The use of closed circuit television (CCTV) as a deterrent to crime and to secure business and property assets is accepted and recognised throughout the world. But what exactly is CCTV?
As the term implies CCTV is a self-contained system in that all of the circuits within it are closed and directly connected. This is unlike 'broadcast television' where the signals generated by such a technology are accessed by special receiving equipment that is tuned to collect signals across the airwaves.
Initially CCTV was often used for surveillance in areas where there was an increased need for security, such as banks, casinos, and airports. It also had military uses. But over the past decade, use of CCTV in public places has escalated rapidly. Today, CCTV has developed to the point where it is simple and inexpensive enough to be used in home security systems, as well as for surveillance.
Developments in CCTV technology creates a new breed of surveillance
The first CCTV cameras used in public spaces were crude, conspicuous, low definition black and white systems without the ability to zoom or pan. Modern CCTV cameras use small high definition colour cameras that can not only focus to resolve minute detail, but by linking the control of the cameras to a computer, objects can even be tracked semi-automatically.
Due to these technological advancements CCTV has evolved from the high profile role in the security industry to a wider range of monitoring and control applications. As a result, the true potential of CCTV is becoming understood as it expands its scope to aid both operational surveillance practices, those being employed by traditional organisations and those involved with specialist surveillance.
CCTV taken to the streets
Many cities and motorway networks have extensive traffic-monitoring systems, using closed-circuit television to detect congestion and notice accidents.
The London congestion charge is enforced by cameras positioned at the boundaries of and inside the congestion charge zone, which automatically read the registration plates of cars. If the driver does not pay the charge then a fine will be imposed. Similar systems are being developed as a means of locating cars reported stolen.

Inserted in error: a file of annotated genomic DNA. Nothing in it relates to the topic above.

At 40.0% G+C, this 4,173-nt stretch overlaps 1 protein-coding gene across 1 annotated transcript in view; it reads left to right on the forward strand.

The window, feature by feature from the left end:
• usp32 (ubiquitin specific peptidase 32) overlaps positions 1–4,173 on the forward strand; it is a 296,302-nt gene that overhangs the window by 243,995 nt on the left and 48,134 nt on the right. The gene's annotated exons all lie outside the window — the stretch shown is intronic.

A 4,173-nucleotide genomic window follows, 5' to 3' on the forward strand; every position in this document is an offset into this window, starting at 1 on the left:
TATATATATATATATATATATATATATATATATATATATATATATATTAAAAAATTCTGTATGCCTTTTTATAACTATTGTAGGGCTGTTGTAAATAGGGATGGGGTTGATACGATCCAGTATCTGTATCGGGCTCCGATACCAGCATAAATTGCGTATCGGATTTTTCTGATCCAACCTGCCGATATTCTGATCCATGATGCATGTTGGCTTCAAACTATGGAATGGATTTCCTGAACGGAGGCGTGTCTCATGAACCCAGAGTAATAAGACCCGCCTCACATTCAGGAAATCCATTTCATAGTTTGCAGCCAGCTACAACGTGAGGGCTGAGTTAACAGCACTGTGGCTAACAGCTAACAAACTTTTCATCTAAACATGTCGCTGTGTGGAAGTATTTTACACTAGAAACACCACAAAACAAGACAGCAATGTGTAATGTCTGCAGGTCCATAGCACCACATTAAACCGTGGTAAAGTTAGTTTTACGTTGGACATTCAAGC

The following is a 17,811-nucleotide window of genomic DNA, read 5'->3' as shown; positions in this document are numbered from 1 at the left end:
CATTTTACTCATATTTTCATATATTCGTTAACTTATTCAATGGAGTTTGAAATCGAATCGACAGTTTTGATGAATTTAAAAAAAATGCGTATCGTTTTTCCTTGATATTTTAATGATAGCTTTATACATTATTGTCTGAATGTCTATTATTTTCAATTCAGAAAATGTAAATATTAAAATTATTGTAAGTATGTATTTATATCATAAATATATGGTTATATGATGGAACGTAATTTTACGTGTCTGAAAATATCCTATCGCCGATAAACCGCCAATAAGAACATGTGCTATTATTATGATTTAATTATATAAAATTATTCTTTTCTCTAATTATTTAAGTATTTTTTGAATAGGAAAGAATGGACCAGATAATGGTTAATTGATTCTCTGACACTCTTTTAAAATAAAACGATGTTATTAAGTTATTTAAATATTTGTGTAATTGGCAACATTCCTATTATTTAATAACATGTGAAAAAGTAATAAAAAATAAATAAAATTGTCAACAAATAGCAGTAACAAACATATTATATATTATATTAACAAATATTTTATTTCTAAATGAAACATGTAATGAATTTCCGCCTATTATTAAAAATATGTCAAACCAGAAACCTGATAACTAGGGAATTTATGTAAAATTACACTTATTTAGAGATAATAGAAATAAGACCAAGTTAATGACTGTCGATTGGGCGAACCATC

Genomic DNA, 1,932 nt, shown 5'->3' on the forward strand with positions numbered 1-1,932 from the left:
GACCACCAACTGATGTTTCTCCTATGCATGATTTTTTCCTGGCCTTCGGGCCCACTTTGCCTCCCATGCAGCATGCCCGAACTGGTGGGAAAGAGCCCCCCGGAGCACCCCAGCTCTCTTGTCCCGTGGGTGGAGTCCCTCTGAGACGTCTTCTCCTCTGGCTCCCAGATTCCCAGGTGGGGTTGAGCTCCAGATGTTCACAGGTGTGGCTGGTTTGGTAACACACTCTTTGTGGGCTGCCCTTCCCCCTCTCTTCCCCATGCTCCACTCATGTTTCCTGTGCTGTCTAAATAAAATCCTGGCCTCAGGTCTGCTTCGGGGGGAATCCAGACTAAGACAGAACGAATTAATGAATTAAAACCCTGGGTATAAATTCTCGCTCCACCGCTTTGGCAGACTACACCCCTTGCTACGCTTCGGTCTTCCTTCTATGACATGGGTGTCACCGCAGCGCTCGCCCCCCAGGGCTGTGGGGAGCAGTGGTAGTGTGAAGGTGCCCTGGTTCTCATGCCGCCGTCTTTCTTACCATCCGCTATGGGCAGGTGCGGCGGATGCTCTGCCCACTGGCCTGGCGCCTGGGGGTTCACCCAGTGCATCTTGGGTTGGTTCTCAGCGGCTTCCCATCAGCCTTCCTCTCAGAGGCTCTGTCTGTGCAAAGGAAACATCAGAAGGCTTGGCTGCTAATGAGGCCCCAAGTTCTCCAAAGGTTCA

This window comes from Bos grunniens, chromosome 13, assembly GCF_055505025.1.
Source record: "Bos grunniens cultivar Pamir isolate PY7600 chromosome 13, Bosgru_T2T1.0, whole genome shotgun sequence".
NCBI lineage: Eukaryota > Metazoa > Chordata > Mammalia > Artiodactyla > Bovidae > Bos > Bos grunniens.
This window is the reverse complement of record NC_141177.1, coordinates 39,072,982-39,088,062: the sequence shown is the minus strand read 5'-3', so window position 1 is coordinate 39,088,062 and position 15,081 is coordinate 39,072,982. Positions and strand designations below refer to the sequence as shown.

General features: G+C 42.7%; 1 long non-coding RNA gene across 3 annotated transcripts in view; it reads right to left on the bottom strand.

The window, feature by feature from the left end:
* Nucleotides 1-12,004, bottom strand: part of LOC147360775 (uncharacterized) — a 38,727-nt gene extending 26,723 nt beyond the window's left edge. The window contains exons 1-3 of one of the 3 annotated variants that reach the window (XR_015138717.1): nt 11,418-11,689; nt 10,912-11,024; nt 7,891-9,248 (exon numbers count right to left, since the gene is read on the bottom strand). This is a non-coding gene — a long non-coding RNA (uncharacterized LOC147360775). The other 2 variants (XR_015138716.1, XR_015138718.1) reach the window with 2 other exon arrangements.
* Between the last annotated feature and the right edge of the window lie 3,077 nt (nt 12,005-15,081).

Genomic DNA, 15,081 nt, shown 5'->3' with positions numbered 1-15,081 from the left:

Thus CCTV in traffic management allows planners to provide realtime traffic updates. Accidents can be cleared more quickly and long-term traffic planning, such as optimising traffic signal timing, is improved.
CCTV influenced by networking and communications
The use of CCTV is further increasing as technology leans toward the integration of management systems and enhanced networking and communications.
With increased influence by Internet protocol (IP) and communications infrastructures the CCTV industry is increasingly becoming PC-based. CCTV is further being integrated with other security networks and building management systems but with a provision that it be managed independently, outside the premises or core networked system. The CCTV system can therefore continue to retain its identity as a closed circuit.
CCTV will always have a prominent role to play in all security networks and management activities. Indeed, it will become increasingly refined as the standards, policies and requirements that govern its use become even more enhanced and demanding.
Maintaining its edge
Retailers use CCTV to monitor and record evidence on customer and employee misconduct. CCTV may also be used by organisations to institute training and increase productivity. Manufacturers, governments, hospitals and universities use CCTV to identify visitors and employees, monitor work areas, deter theft and ensure the security of the premises and other facilities.
The general availability of versatile, compatible high quality components for use across industries will ensure that the technology grows and will present enormous opportunities for all those personnel involved with CCTV activities at every level.
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